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 (ĭn-vā′gəl, -vē′-)
tr.v. in·vei·gled, in·vei·gling, in·vei·gles
1. To win over by coaxing, flattery, or artful talk: He inveigled a friend into becoming his tennis partner.
2. To obtain by cajolery: inveigled a free pass to the museum.

[Middle English envegle, alteration of Old French aveugler, to blind, from aveugle, blind, from Vulgar Latin *aboculus : Latin ab-, away from; see ab-1 + Latin oculus, eye (probably translation of Gaulish exsops : exs-, from + ops, eye); see okw- in Indo-European roots.]

in·vei′gle·ment n.
in·vei′gler n.
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References in classic literature ?
To her was due the inveigling of his mother into making a neighborhood call so that they could have the house to themselves.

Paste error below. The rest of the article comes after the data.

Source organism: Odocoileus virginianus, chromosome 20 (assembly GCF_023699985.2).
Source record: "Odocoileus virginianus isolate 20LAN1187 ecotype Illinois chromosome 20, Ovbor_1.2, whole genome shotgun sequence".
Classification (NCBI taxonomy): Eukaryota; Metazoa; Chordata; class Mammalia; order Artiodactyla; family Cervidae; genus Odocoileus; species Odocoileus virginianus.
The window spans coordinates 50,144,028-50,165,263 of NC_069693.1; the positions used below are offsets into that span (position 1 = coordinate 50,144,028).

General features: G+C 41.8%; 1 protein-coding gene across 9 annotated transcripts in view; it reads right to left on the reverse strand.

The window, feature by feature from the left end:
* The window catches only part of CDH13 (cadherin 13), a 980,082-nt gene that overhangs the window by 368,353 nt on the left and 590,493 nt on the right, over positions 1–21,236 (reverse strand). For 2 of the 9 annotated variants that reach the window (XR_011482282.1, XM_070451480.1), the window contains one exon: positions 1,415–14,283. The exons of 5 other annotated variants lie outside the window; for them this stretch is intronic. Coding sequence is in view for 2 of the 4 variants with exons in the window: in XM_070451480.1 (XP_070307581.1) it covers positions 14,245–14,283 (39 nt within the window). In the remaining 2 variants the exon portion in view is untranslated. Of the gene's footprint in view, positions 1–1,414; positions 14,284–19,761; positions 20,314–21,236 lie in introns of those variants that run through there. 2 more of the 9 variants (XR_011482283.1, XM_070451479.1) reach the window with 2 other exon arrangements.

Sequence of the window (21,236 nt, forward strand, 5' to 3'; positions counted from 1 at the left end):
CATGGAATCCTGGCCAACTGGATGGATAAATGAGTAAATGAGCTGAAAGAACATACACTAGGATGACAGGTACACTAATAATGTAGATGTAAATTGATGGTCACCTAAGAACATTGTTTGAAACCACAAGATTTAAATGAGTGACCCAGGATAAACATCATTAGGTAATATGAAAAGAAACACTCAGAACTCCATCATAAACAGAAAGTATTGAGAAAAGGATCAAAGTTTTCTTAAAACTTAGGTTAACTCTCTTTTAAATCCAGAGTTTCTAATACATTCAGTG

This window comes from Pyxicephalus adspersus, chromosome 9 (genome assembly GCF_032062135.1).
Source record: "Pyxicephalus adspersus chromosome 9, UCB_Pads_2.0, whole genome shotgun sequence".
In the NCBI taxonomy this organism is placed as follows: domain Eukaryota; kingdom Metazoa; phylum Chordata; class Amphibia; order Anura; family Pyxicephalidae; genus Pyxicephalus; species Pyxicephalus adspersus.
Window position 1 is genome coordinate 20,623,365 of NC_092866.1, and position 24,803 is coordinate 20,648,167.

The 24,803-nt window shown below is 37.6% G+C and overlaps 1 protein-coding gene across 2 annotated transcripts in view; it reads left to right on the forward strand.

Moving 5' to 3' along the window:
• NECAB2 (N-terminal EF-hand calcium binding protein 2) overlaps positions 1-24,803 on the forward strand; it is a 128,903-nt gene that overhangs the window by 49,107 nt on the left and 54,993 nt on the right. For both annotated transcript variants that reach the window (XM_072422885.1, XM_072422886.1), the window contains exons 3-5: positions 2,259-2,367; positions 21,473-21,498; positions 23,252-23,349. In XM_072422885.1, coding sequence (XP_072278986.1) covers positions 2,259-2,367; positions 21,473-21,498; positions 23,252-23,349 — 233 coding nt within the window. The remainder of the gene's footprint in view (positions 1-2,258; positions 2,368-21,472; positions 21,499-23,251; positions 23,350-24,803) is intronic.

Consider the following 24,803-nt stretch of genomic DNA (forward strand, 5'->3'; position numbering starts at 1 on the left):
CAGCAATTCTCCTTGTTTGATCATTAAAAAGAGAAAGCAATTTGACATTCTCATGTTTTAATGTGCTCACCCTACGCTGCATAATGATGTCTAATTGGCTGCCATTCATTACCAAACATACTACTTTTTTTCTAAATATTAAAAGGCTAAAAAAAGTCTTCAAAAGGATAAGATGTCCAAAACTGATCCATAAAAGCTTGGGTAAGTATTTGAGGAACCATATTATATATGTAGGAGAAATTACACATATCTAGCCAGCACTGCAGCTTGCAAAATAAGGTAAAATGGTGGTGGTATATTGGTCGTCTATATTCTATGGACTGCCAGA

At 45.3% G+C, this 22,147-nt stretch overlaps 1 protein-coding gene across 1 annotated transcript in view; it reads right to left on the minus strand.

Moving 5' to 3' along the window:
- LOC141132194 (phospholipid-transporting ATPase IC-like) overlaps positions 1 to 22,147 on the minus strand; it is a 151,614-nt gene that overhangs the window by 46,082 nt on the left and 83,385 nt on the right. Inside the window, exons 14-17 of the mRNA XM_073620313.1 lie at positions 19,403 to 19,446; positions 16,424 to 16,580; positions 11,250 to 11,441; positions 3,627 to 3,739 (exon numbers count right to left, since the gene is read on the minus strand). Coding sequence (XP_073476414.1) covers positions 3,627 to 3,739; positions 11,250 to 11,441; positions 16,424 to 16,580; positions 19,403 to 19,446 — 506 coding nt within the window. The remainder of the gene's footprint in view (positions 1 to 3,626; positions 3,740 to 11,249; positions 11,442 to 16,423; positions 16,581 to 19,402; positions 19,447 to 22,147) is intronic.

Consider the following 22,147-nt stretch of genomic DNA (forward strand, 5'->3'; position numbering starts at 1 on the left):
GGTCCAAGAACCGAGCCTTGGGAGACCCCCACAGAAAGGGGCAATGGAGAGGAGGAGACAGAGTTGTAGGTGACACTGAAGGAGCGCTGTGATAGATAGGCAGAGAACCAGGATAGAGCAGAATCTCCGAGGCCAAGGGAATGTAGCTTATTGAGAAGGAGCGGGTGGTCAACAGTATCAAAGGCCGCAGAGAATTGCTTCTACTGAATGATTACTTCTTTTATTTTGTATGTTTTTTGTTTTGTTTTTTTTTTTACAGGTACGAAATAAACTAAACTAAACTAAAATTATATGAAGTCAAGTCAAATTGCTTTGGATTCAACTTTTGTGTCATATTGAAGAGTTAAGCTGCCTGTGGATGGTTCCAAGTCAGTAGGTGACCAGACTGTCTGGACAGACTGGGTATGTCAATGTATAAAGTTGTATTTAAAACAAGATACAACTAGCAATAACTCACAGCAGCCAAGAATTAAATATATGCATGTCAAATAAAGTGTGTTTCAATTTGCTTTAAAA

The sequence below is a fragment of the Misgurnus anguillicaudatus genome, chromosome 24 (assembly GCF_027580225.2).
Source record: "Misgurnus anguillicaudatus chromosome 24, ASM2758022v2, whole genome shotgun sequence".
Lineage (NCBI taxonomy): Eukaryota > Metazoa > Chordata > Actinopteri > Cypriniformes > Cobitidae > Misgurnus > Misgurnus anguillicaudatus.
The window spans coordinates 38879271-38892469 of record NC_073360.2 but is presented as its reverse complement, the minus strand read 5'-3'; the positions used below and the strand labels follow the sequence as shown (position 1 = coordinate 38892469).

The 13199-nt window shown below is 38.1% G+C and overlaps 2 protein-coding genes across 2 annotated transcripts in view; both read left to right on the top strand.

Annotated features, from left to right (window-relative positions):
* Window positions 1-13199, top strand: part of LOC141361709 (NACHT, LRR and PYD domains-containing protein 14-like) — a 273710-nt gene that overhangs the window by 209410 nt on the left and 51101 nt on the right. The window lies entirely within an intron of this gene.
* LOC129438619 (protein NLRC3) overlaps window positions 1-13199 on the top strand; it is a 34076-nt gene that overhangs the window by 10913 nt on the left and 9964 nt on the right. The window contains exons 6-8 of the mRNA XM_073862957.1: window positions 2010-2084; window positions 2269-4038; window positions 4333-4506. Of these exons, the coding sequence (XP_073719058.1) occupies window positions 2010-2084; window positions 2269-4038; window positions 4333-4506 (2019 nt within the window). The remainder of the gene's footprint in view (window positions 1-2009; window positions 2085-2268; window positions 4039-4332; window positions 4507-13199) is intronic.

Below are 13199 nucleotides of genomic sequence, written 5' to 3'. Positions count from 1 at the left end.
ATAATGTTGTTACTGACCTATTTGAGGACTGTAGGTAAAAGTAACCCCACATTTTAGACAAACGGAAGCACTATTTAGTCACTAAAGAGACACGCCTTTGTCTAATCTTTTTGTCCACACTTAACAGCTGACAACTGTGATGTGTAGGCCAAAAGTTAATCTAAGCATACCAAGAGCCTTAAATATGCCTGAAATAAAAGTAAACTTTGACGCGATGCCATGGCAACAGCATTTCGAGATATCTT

Callicrates and other popular leaders became mercenary instruments for inveigling their countrymen.
"Come, come, Bunny, there wasn't much inveigling about it," said he.
And, while it isn't a biopic, it makes use of the Beatles' catalog well, giving its viewers insights on the group's lyrically inveigling ditties that were unique in the '60s, but are still relevant and universal today.
His parents now live in the sunny climes of the Languedoc and act as the restaurant's research team, tweeting Cai pictures of food and inveigling recipes out of French chefs.
The police, on a tipoff, raided commercial area of Rawalpindi and nabbed a fivemember gang involved in inveigling young girls and boys into affection through Facebook.